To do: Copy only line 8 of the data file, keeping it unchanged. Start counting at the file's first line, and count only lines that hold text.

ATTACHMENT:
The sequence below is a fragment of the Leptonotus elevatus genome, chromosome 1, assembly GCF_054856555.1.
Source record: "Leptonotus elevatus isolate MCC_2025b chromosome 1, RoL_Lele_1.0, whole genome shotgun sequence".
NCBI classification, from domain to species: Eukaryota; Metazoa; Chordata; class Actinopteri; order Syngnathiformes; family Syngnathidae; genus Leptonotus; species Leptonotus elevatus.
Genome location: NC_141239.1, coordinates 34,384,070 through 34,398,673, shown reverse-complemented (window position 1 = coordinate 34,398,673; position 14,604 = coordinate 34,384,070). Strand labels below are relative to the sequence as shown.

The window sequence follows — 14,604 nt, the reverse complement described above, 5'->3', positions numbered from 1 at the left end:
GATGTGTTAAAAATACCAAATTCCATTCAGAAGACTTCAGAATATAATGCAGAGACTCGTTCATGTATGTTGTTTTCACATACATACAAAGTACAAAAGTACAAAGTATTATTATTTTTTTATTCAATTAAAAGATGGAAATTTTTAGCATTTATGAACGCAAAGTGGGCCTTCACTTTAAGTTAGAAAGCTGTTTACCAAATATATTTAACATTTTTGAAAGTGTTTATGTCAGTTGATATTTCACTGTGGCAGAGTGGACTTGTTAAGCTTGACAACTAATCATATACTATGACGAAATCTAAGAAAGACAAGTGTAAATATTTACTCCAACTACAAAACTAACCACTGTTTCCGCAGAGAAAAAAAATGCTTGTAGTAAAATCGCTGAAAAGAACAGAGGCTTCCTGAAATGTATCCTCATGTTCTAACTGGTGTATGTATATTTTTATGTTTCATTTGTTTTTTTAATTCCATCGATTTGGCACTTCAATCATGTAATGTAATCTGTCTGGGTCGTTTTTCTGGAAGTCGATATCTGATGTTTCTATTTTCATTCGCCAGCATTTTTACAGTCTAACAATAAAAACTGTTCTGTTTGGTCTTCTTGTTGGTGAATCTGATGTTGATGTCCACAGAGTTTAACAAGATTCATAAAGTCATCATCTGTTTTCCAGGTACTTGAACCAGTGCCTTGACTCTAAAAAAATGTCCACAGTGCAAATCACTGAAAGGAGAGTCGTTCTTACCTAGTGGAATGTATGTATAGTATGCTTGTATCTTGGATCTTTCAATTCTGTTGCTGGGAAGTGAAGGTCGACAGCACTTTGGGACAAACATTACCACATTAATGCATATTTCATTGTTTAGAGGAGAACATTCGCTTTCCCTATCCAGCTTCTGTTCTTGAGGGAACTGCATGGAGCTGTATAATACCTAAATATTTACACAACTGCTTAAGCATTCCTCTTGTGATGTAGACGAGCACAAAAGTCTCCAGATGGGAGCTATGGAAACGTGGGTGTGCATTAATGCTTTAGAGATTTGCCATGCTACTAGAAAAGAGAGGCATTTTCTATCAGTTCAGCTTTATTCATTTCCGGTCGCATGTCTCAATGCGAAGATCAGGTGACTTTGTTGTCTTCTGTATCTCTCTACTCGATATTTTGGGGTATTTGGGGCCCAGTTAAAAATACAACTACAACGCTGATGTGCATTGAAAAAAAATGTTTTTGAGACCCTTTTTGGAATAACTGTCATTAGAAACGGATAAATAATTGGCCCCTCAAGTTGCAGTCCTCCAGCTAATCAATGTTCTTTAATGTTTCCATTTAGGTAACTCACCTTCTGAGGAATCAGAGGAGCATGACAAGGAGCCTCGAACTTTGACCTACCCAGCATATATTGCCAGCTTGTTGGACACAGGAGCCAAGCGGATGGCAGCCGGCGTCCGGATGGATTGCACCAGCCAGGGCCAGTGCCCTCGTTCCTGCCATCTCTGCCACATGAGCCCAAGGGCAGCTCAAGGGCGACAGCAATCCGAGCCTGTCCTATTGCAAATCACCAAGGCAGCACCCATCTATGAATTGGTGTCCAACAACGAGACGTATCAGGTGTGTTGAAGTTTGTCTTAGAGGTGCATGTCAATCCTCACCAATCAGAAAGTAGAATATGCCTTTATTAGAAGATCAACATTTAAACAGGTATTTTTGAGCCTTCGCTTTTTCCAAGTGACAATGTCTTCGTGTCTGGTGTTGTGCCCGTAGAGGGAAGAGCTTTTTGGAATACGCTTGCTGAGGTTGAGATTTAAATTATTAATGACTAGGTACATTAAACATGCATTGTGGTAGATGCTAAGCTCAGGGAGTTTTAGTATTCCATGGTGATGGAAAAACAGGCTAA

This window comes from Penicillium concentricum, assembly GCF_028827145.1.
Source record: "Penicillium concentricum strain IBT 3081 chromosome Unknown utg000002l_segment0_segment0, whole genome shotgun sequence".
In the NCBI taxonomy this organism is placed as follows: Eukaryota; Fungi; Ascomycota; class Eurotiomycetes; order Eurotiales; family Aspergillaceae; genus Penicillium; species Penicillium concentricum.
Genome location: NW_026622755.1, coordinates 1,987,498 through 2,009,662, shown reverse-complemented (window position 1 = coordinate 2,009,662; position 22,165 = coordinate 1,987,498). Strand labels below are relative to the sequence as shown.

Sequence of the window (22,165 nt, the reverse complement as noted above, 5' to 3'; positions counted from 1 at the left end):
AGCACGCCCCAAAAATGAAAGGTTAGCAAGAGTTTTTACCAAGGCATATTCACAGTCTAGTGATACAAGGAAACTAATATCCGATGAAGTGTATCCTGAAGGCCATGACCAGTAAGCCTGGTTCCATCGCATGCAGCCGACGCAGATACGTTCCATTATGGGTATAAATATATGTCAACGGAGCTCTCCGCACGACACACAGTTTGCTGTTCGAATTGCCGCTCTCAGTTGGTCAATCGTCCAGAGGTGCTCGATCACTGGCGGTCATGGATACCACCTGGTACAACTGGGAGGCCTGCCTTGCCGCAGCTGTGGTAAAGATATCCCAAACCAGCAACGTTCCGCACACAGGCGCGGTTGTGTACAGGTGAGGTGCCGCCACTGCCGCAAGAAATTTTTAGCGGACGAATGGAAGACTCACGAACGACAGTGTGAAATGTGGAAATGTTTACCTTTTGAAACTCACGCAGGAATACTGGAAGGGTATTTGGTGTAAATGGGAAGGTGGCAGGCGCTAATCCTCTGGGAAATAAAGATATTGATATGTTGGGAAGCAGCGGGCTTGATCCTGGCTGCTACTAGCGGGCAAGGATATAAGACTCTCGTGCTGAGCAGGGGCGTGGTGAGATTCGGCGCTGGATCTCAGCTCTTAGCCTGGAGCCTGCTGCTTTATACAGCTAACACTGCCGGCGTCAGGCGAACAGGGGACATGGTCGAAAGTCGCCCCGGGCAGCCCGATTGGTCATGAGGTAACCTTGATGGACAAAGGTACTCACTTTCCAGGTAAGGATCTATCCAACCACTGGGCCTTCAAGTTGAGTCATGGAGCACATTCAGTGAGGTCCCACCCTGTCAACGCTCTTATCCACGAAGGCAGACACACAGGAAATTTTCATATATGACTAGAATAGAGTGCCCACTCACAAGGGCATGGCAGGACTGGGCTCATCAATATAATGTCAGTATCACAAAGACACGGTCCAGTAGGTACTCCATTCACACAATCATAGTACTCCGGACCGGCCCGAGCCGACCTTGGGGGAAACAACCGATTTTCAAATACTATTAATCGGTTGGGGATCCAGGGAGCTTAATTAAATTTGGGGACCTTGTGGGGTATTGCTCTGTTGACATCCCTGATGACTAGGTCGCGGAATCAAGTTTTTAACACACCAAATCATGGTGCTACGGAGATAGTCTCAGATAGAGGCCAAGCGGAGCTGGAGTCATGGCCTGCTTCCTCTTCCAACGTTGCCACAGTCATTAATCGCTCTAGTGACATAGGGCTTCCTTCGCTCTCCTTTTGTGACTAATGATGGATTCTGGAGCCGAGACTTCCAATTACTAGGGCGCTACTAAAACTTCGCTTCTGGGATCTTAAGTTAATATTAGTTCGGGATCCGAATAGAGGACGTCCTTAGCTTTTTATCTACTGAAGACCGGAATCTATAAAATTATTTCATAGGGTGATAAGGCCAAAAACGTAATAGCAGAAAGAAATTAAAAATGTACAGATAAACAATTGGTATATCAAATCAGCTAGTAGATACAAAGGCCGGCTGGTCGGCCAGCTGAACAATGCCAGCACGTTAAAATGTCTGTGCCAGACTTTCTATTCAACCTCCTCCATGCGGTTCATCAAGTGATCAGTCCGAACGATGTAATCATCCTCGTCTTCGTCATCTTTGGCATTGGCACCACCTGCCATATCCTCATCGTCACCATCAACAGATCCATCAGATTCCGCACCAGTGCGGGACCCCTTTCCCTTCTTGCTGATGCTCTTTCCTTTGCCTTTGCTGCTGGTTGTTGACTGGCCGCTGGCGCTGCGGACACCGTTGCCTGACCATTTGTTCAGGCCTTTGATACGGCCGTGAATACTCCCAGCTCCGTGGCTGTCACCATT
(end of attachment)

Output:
Source record: "Penicillium concentricum strain IBT 3081 chromosome Unknown utg000002l_segment0_segment0, whole genome shotgun sequence".